All week this was a slight twinge of regret to not be participating in the inaugural Ironman event in
Fortunately, I was participating as a volunteer so while not at all like being an athlete, it still gave me some great perspective on the event, most notably the finish.
Way back in January or February of this year, my brother Ted and I both decided that we wanted to participate in the 2015 version of this event. While it might not sell out right away, it could. Sometimes a race gains enough momentum and the next thing you know, half the state wants to participate. One sure way to get a top spot in line (and not pay out the steep fee for a foundation spot) is to serve as a volunteer at the race.
We signed up early which means we had lots of choices for which job we wanted. Some are definitely more desirable than others. We ended up going with finish line responsibilities including handing out medals, finishers shirts and, as it turned out, a lot of bottled water.
Months went by but soon the day of the race had arrived. In the weeks leading up to it, I received regular updates from our volunteer “captains.” These are folks who are in charge of a particular area. For example, an aid station on the course would have a captain or two in charge. This was also true for the finish area. Patrick and Sandy were our captains and they were great. They showed a lot of flexibility with us and always expressed their appreciation at our willingness to help out. They were positive upbeat and respected that fact that folks chose to be here. Yes, were getting a priority registration place, but that’s still not the same as being paid.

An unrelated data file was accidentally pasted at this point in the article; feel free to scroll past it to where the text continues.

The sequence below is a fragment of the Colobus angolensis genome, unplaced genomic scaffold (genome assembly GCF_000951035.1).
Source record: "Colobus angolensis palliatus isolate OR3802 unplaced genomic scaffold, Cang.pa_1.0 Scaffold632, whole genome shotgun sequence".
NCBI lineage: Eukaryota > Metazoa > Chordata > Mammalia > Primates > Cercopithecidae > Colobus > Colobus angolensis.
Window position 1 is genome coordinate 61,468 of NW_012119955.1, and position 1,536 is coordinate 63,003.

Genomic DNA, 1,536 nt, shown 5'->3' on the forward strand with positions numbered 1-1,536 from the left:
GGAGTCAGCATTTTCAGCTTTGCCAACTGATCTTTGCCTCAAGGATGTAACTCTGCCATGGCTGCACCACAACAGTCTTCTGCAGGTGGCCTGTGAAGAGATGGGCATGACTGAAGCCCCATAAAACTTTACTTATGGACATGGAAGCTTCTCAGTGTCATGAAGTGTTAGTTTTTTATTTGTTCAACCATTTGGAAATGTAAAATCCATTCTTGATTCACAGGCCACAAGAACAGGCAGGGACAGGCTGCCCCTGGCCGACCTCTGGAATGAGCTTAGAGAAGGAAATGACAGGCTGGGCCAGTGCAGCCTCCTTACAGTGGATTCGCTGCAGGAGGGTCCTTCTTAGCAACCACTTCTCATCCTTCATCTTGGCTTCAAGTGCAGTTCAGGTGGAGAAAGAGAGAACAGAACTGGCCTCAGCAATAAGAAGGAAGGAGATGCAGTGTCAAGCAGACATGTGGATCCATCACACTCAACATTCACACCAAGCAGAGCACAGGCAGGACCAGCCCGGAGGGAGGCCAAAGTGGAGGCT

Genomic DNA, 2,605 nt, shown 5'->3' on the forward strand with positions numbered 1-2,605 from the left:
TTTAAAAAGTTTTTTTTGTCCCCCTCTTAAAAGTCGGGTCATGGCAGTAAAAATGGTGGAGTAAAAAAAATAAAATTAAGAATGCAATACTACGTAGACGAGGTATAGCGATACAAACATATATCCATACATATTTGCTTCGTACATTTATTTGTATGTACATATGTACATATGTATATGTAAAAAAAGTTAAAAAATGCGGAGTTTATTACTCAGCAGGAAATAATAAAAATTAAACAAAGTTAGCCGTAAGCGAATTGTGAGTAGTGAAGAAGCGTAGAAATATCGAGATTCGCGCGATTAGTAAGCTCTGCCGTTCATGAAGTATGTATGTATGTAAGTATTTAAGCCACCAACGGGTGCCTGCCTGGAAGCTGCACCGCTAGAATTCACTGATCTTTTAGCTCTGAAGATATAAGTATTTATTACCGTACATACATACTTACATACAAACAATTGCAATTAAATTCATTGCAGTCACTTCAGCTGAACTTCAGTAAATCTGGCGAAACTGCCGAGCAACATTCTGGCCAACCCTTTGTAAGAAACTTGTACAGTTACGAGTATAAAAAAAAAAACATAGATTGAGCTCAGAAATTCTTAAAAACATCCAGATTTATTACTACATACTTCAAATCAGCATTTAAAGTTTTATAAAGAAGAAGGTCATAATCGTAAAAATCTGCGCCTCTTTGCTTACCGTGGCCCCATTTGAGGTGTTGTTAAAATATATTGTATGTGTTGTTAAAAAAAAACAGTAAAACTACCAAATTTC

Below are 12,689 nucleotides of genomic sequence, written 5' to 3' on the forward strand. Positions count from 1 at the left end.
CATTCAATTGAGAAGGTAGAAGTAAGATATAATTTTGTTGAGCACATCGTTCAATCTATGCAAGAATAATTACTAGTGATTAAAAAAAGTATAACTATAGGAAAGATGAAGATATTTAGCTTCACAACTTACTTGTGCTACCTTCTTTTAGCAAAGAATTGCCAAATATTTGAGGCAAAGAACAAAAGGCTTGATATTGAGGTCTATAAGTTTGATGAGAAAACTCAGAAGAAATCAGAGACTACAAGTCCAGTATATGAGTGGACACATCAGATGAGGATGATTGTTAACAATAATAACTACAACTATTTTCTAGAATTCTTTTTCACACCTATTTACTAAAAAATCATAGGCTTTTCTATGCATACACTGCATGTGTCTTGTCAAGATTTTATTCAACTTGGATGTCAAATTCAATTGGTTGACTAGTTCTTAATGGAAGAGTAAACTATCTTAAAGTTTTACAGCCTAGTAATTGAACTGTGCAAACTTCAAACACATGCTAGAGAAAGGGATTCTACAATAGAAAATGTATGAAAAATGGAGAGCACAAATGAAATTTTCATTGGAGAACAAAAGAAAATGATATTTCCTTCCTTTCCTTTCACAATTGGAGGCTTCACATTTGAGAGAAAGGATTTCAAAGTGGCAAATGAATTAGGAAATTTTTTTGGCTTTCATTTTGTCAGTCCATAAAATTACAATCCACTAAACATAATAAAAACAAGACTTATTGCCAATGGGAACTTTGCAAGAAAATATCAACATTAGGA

On race afternoon, much of Boulder was shut down to accommodate the 3000 or so cyclists coming back into town at the end of their 112 mile trek that had taken them way north and then off to the east before coming back into town. That, of course, greatly restricted vehicle traffic. Ted and I opted to park about a mile or so out and ride our bikes to the
If you’re not familiar with
We found a rack to lock our bikes and after some wandering around, finally figured out where we were supposed to be. We met our captains and in short order, we were folding finisher t-shirts and placing then inside finisher hats. These had to be arranged on tables (and once they were full into large boxes) so that they could be handed to athletes quickly upon their crossing the line. No one wants to rush someone who just finished such a race, but on the other hand, you do want them to keep moving through the area so that nothing backs up and messes up the finish for those coming up behind them.
Once the t-shirts were more or less ready, we found ourselves handing out water bottles to a lot of the other volunteers in the area. Of particular note were the photographers who had been out covering the event on motos. It was not the hottest of August days at 85* or so, but it was warm, more so on the black-top.